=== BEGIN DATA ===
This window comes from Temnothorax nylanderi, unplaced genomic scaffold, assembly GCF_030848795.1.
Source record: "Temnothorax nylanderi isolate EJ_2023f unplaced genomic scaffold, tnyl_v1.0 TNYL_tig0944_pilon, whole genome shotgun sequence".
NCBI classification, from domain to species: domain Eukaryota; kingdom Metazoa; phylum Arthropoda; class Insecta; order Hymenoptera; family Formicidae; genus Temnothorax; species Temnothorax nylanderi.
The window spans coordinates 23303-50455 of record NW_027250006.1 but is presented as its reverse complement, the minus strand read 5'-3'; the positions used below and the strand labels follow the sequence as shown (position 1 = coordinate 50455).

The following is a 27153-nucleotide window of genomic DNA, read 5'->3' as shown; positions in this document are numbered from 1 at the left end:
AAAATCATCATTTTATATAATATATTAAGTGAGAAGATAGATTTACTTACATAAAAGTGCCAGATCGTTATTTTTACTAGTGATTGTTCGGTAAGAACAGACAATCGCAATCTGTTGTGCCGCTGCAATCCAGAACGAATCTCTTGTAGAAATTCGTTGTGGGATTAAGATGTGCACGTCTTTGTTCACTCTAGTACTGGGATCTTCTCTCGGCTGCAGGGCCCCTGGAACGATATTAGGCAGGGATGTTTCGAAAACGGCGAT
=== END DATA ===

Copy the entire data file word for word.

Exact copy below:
This window comes from Temnothorax nylanderi, unplaced genomic scaffold, assembly GCF_030848795.1.
Source record: "Temnothorax nylanderi isolate EJ_2023f unplaced genomic scaffold, tnyl_v1.0 TNYL_tig0944_pilon, whole genome shotgun sequence".
NCBI classification, from domain to species: domain Eukaryota; kingdom Metazoa; phylum Arthropoda; class Insecta; order Hymenoptera; family Formicidae; genus Temnothorax; species Temnothorax nylanderi.
The window spans coordinates 23303-50455 of record NW_027250006.1 but is presented as its reverse complement, the minus strand read 5'-3'; the positions used below and the strand labels follow the sequence as shown (position 1 = coordinate 50455).

The following is a 27153-nucleotide window of genomic DNA, read 5'->3' as shown; positions in this document are numbered from 1 at the left end:
AAAATCATCATTTTATATAATATATTAAGTGAGAAGATAGATTTACTTACATAAAAGTGCCAGATCGTTATTTTTACTAGTGATTGTTCGGTAAGAACAGACAATCGCAATCTGTTGTGCCGCTGCAATCCAGAACGAATCTCTTGTAGAAATTCGTTGTGGGATTAAGATGTGCACGTCTTTGTTCACTCTAGTACTGGGATCTTCTCTCGGCTGCAGGGCCCCTGGAACGATATTAGGCAGGGATGTTTCGAAAACGGCGAT